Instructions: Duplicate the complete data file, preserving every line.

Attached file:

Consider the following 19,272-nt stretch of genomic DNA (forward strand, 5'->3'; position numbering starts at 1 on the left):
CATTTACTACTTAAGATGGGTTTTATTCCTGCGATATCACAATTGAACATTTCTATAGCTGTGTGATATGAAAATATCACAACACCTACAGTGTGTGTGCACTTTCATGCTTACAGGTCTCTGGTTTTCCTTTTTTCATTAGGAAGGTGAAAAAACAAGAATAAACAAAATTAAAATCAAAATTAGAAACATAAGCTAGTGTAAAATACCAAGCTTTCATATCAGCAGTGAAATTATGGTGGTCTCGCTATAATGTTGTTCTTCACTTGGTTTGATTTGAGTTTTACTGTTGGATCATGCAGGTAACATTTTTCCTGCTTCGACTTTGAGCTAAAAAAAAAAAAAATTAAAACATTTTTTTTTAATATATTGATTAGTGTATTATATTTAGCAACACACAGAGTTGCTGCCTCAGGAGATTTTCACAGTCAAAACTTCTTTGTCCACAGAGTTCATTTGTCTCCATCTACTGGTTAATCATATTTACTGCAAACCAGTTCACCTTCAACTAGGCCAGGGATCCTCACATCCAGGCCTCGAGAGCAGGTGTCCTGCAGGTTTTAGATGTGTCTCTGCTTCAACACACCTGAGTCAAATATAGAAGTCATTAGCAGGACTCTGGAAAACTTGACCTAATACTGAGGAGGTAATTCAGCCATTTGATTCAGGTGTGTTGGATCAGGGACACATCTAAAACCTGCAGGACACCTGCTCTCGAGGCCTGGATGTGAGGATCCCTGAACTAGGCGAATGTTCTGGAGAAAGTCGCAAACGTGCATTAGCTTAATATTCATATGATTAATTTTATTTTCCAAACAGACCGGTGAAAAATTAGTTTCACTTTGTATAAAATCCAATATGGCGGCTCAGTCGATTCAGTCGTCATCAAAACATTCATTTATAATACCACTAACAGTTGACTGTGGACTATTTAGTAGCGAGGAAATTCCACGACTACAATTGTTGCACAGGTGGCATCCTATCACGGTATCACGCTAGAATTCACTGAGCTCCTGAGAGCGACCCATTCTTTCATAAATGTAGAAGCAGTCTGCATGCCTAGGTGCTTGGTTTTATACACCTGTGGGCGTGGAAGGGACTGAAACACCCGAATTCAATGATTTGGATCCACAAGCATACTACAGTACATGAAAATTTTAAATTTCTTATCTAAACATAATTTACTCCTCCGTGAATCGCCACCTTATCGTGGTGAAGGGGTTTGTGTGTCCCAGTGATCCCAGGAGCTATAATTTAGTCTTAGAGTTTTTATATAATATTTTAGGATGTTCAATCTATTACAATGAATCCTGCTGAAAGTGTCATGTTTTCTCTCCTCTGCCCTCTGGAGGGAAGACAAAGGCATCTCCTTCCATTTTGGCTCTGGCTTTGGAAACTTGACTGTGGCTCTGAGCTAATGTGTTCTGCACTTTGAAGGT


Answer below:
Consider the following 19,272-nt stretch of genomic DNA (forward strand, 5'->3'; position numbering starts at 1 on the left):
CATTTACTACTTAAGATGGGTTTTATTCCTGCGATATCACAATTGAACATTTCTATAGCTGTGTGATATGAAAATATCACAACACCTACAGTGTGTGTGCACTTTCATGCTTACAGGTCTCTGGTTTTCCTTTTTTCATTAGGAAGGTGAAAAAACAAGAATAAACAAAATTAAAATCAAAATTAGAAACATAAGCTAGTGTAAAATACCAAGCTTTCATATCAGCAGTGAAATTATGGTGGTCTCGCTATAATGTTGTTCTTCACTTGGTTTGATTTGAGTTTTACTGTTGGATCATGCAGGTAACATTTTTCCTGCTTCGACTTTGAGCTAAAAAAAAAAAAAATTAAAACATTTTTTTTTAATATATTGATTAGTGTATTATATTTAGCAACACACAGAGTTGCTGCCTCAGGAGATTTTCACAGTCAAAACTTCTTTGTCCACAGAGTTCATTTGTCTCCATCTACTGGTTAATCATATTTACTGCAAACCAGTTCACCTTCAACTAGGCCAGGGATCCTCACATCCAGGCCTCGAGAGCAGGTGTCCTGCAGGTTTTAGATGTGTCTCTGCTTCAACACACCTGAGTCAAATATAGAAGTCATTAGCAGGACTCTGGAAAACTTGACCTAATACTGAGGAGGTAATTCAGCCATTTGATTCAGGTGTGTTGGATCAGGGACACATCTAAAACCTGCAGGACACCTGCTCTCGAGGCCTGGATGTGAGGATCCCTGAACTAGGCGAATGTTCTGGAGAAAGTCGCAAACGTGCATTAGCTTAATATTCATATGATTAATTTTATTTTCCAAACAGACCGGTGAAAAATTAGTTTCACTTTGTATAAAATCCAATATGGCGGCTCAGTCGATTCAGTCGTCATCAAAACATTCATTTATAATACCACTAACAGTTGACTGTGGACTATTTAGTAGCGAGGAAATTCCACGACTACAATTGTTGCACAGGTGGCATCCTATCACGGTATCACGCTAGAATTCACTGAGCTCCTGAGAGCGACCCATTCTTTCATAAATGTAGAAGCAGTCTGCATGCCTAGGTGCTTGGTTTTATACACCTGTGGGCGTGGAAGGGACTGAAACACCCGAATTCAATGATTTGGATCCACAAGCATACTACAGTACATGAAAATTTTAAATTTCTTATCTAAACATAATTTACTCCTCCGTGAATCGCCACCTTATCGTGGTGAAGGGGTTTGTGTGTCCCAGTGATCCCAGGAGCTATAATTTAGTCTTAGAGTTTTTATATAATATTTTAGGATGTTCAATCTATTACAATGAATCCTGCTGAAAGTGTCATGTTTTCTCTCCTCTGCCCTCTGGAGGGAAGACAAAGGCATCTCCTTCCATTTTGGCTCTGGCTTTGGAAACTTGACTGTGGCTCTGAGCTAATGTGTTCTGCACTTTGAAGGT